Corpus Christi Blog

A Picture is Worth a Thousand Words, Part 2

06-26-2022Weekly ReflectionKathleen Foley, Director of Mission Advancement

As we continue to celebrate the 25th anniversary of the dedication of our church, we will take a look at the remaining stained-glass windows to further help us connect the visual to the spiritual.

East Side of the Church

Vatican II

The Second Vatican Council produced several documents that changed the way the faithful experience the Mass. One of these documents, the Constitution on the Sacred Liturgy (Sacrosanctum Concilium) laid out the reform and practical norms of the Liturgy with the goal of greater understanding and participation from the laity.

The Church, therefore, earnestly desires that Christ's faithful, when present at this mystery of faith, should not be there as strangers or silent spectators; on the contrary, through a good understanding of the rites and prayers they should take part in the sacred action conscious of what they are doing, with devotion and full collaboration. They should be instructed by God's word and be nourished at the table of the Lord's body; they should give thanks to God; by offering the Immaculate Victim, not only through the hands of the priest, but also with him, they should learn also to offer themselves; through Christ the Mediator, they should be drawn day by day into ever more perfect union with God and with each other, so that finally God may be all in all. [48]

After the Council, one significant change at many parishes was that the priest faced the people during Mass, similar to being gathered around the table for the Last Supper.

Saint Pius X

From the late Middle Ages until the early 20th century, conditions, and expectations of sacramental preparation in the Roman Catholic Church had changed to the extent that eventually, only adults were allowed to receive Holy Communion. In 1910, Pope St. Pius X changed that with his encyclical, Quam Singulari, which decreed, “… the age of discretion, both for Confession and for Holy Communion, is the time when a child begins to reason, that is about the seventh year, more or less.” [QS 21:1] Citing the practices of the early Church, as well as Jesus’ love of children, he restored the baptismal right of children receiving their First Holy Communion and Confession early on in life. Hence, this window shows children gathered around Pope Saint Pius X.


This Latin word is commonly understood as provisions for a journey. Receiving Holy Eucharist prior to death is receiving the Bread of Life for the journey to eternity. According to the Rites of the Anointing and Viaticum:

The celebration of the Eucharist as Viaticum, food for the passage through death to eternal life, is the sacrament proper to the dying Christian. It is the completion and crown of the Christian life on this earth, signifying that the Christian follows the Lord to eternal glory and the banquet of the heavenly kingdom. [Ch 5, para 175]

Blessed Sacrament Procession

We follow a long tradition of Eucharistic processions when we celebrate our feast day or other significant events in the Church. In 1551, the Council of Trent declared:

… that this sublime and venerable Sacrament be, with special veneration and solemnity, celebrated, every year, on a certain day, and that a festival; and that it be borne reverently and with honour in processions through the streets, and public places…” [Session XIII, Ch V].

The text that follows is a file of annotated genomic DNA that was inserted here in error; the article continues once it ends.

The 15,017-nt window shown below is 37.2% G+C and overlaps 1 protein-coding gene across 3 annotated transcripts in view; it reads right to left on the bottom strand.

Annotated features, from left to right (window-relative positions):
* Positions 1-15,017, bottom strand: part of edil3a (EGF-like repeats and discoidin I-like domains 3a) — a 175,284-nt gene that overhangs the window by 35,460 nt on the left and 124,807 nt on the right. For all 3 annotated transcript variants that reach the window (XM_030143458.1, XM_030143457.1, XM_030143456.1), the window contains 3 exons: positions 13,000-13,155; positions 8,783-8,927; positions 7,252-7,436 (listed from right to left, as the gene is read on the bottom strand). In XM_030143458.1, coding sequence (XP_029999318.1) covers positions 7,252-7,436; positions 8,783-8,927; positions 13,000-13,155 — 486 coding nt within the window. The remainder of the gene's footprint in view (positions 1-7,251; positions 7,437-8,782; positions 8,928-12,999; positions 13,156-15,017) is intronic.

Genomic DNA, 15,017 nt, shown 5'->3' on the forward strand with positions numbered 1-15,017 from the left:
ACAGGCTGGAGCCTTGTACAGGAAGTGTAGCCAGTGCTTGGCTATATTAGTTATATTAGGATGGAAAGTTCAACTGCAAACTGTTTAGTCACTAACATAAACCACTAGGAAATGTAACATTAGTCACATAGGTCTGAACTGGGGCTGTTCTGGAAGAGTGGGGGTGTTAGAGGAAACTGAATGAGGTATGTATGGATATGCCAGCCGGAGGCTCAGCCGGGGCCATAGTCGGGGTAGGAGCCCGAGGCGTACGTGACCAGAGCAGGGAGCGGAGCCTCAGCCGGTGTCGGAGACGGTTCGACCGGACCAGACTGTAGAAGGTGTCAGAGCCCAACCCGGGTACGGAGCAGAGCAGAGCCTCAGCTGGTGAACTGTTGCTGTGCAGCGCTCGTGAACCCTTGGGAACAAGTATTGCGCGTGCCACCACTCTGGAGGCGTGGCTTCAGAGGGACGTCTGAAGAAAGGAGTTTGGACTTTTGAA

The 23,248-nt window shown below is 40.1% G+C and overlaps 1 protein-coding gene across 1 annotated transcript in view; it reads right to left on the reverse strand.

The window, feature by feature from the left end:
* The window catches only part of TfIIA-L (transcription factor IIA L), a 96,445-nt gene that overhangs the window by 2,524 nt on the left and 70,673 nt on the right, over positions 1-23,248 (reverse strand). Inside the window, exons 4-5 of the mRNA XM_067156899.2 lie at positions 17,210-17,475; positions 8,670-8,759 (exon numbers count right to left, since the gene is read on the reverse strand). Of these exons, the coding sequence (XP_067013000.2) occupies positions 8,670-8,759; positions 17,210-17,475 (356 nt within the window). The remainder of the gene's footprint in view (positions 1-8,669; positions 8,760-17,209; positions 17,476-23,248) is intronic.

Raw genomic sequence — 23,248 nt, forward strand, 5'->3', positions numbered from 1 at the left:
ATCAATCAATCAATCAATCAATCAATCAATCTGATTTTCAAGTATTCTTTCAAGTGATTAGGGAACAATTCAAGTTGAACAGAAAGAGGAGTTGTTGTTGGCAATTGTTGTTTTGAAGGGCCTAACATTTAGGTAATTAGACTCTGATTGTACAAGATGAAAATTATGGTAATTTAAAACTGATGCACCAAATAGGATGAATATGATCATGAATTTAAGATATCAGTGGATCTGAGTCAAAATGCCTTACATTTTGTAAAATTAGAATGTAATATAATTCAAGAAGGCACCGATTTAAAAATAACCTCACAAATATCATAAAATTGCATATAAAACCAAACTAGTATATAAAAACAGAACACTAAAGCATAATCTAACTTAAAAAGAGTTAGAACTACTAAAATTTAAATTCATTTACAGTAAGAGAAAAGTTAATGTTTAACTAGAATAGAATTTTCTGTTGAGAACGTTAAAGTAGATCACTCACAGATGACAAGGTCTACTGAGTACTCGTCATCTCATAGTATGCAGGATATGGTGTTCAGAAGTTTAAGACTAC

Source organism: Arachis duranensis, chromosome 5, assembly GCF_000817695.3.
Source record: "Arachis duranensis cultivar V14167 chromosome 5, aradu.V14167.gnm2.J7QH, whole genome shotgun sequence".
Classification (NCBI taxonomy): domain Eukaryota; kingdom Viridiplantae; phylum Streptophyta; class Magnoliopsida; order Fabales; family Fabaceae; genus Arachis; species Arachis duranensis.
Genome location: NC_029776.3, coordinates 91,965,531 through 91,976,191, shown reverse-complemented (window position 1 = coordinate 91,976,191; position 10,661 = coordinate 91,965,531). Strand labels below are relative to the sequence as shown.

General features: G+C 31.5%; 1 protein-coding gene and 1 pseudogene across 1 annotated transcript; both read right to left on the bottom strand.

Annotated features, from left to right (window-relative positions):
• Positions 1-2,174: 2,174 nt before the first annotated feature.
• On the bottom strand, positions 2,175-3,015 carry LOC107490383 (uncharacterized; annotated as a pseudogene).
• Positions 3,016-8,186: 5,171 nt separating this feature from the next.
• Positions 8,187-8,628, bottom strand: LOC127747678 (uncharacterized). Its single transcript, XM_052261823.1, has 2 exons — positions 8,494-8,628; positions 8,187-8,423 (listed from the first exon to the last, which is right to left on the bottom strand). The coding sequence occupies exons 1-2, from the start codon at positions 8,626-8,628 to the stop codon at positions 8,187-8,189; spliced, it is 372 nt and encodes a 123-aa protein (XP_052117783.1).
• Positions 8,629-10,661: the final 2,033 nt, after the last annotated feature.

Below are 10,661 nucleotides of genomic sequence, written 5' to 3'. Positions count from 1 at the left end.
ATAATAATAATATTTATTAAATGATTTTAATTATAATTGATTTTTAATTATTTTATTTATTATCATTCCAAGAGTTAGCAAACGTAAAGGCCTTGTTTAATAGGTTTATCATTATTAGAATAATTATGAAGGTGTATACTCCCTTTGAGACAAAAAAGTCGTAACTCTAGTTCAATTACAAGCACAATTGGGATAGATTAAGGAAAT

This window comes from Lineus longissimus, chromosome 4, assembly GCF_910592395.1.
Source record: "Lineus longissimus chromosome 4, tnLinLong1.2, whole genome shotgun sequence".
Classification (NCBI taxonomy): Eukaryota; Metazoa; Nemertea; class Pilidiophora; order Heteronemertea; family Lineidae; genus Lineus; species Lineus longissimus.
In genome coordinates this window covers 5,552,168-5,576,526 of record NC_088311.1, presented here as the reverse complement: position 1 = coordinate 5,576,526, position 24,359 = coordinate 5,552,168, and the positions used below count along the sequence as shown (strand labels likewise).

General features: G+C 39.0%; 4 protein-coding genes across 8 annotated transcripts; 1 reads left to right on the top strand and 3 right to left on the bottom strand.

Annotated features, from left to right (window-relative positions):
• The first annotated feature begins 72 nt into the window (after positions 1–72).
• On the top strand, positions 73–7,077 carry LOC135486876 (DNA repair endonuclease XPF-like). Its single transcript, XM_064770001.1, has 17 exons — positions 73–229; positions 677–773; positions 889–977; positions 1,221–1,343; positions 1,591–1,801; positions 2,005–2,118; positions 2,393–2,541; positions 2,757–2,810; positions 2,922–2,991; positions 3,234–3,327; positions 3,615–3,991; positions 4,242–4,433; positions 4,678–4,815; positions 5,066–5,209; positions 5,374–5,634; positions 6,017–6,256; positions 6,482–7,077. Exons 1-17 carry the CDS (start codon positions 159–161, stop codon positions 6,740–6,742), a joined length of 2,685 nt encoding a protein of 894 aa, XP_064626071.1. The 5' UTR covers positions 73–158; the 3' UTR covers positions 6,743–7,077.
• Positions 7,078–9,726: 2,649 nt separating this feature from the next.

Displaying our faith in the Eucharistic Lord through processions encourages us in our own journey of faith and allows us to share His presence with others.

Saint Thomas Aquinas

What can we say about the “Angelic Doctor of the Church” in this small space? An outstanding scholar and philosopher of the Middle Ages, St. Thomas Aquinas spent years writing, teaching, and preaching as a Dominican priest. Even then, great thinkers of the day were wrestling with the relationship between faith and reason. While he wrote more than 60 works, he is best known for his Summa Theologica. As mentioned two weeks ago in the article on the history of our feast day, he composed the verses of Tantum Ergo, which we still sing during Eucharistic exposition. This influential saint will remain a significant source of spiritual nourishment for years to come.

Adoration Chapel of the Most Blessed Sacrament

Our adoration chapel – the heart of our parish – is where we can spend time with Jesus, who loves us more than we can imagine. The stained-glass windows here are beautiful reminders of His ultimate expression of love.

Agony in the Garden

After withdrawing about a stone’s throw from them and kneeling, he prayed, saying, “Father, if you are willing, take this cup away from me; still, not my will but yours be done.” And to strengthen him an angel from heaven appeared to him. He was in such agony, and he prayed so fervently that his sweat became like drops of blood falling on the ground. - Luke 22:41-44

Crucifixion of Our Lord

“No one has greater love than this, to lay down one’s life for one’s friends.” - John 15:13 Jesus cried out in a loud voice, “Father, into your hands I commend my spirit”; and when he had said this, he breathed his last. - Luke 23:46

Our Lord’s Glorious Ascension

“Go, therefore, and make disciples of all nations, baptizing them in the name of the Father, and of the Son, and of the holy Spirit, teaching them to observe all that I have commanded you. And behold, I am with you always, until the end of the age.” - Matthew 28:19-20

“Then he led them [out] as far as Bethany, raised his hands, and blessed them. As he blessed them, he parted from them and was taken up to heaven.” - Luke 24:50-51

May we continue to seek the beauty, truth, and goodness of God through our senses, especially as we gaze upon the amazing work of stained-glass windows in our own church and in every church we visit throughout our lives.